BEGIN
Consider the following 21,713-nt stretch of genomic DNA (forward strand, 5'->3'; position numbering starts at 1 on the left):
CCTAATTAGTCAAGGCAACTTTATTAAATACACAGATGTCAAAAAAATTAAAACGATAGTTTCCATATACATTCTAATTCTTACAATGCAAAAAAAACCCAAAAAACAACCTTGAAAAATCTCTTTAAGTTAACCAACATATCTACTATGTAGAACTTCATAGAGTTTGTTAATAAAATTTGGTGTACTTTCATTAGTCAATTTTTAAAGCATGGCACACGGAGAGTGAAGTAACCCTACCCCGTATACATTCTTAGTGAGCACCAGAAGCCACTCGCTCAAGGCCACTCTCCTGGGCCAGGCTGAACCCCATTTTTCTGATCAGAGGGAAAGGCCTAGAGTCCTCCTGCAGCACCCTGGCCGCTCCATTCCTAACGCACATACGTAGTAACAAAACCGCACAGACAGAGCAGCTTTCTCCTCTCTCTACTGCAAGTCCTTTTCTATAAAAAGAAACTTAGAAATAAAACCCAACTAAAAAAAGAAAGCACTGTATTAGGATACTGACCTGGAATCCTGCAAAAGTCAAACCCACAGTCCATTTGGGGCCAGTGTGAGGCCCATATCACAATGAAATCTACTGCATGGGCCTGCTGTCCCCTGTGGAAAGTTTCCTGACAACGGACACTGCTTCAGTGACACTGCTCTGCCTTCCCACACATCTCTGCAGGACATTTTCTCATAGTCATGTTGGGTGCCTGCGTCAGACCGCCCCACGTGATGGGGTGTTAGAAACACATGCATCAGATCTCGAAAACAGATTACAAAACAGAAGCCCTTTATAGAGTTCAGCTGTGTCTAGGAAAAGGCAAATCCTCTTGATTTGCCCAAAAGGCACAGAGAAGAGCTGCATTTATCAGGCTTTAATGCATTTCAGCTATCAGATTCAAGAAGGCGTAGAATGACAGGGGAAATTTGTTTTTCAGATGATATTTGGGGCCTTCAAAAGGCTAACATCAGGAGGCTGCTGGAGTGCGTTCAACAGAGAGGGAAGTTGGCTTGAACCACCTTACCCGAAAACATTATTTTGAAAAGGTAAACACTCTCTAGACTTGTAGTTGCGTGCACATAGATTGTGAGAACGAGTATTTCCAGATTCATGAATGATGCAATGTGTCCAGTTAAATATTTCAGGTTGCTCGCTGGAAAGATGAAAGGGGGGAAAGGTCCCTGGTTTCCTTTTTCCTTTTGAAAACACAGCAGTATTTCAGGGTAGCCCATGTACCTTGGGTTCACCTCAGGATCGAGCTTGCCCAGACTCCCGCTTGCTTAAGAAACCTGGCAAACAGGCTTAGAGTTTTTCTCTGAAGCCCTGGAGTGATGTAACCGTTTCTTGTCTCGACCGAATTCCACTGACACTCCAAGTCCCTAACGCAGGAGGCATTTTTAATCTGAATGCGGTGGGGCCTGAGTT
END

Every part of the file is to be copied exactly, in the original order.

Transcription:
Consider the following 21,713-nt stretch of genomic DNA (forward strand, 5'->3'; position numbering starts at 1 on the left):
CCTAATTAGTCAAGGCAACTTTATTAAATACACAGATGTCAAAAAAATTAAAACGATAGTTTCCATATACATTCTAATTCTTACAATGCAAAAAAAACCCAAAAAACAACCTTGAAAAATCTCTTTAAGTTAACCAACATATCTACTATGTAGAACTTCATAGAGTTTGTTAATAAAATTTGGTGTACTTTCATTAGTCAATTTTTAAAGCATGGCACACGGAGAGTGAAGTAACCCTACCCCGTATACATTCTTAGTGAGCACCAGAAGCCACTCGCTCAAGGCCACTCTCCTGGGCCAGGCTGAACCCCATTTTTCTGATCAGAGGGAAAGGCCTAGAGTCCTCCTGCAGCACCCTGGCCGCTCCATTCCTAACGCACATACGTAGTAACAAAACCGCACAGACAGAGCAGCTTTCTCCTCTCTCTACTGCAAGTCCTTTTCTATAAAAAGAAACTTAGAAATAAAACCCAACTAAAAAAAGAAAGCACTGTATTAGGATACTGACCTGGAATCCTGCAAAAGTCAAACCCACAGTCCATTTGGGGCCAGTGTGAGGCCCATATCACAATGAAATCTACTGCATGGGCCTGCTGTCCCCTGTGGAAAGTTTCCTGACAACGGACACTGCTTCAGTGACACTGCTCTGCCTTCCCACACATCTCTGCAGGACATTTTCTCATAGTCATGTTGGGTGCCTGCGTCAGACCGCCCCACGTGATGGGGTGTTAGAAACACATGCATCAGATCTCGAAAACAGATTACAAAACAGAAGCCCTTTATAGAGTTCAGCTGTGTCTAGGAAAAGGCAAATCCTCTTGATTTGCCCAAAAGGCACAGAGAAGAGCTGCATTTATCAGGCTTTAATGCATTTCAGCTATCAGATTCAAGAAGGCGTAGAATGACAGGGGAAATTTGTTTTTCAGATGATATTTGGGGCCTTCAAAAGGCTAACATCAGGAGGCTGCTGGAGTGCGTTCAACAGAGAGGGAAGTTGGCTTGAACCACCTTACCCGAAAACATTATTTTGAAAAGGTAAACACTCTCTAGACTTGTAGTTGCGTGCACATAGATTGTGAGAACGAGTATTTCCAGATTCATGAATGATGCAATGTGTCCAGTTAAATATTTCAGGTTGCTCGCTGGAAAGATGAAAGGGGGGAAAGGTCCCTGGTTTCCTTTTTCCTTTTGAAAACACAGCAGTATTTCAGGGTAGCCCATGTACCTTGGGTTCACCTCAGGATCGAGCTTGCCCAGACTCCCGCTTGCTTAAGAAACCTGGCAAACAGGCTTAGAGTTTTTCTCTGAAGCCCTGGAGTGATGTAACCGTTTCTTGTCTCGACCGAATTCCACTGACACTCCAAGTCCCTAACGCAGGAGGCATTTTTAATCTGAATGCGGTGGGGCCTGAGTT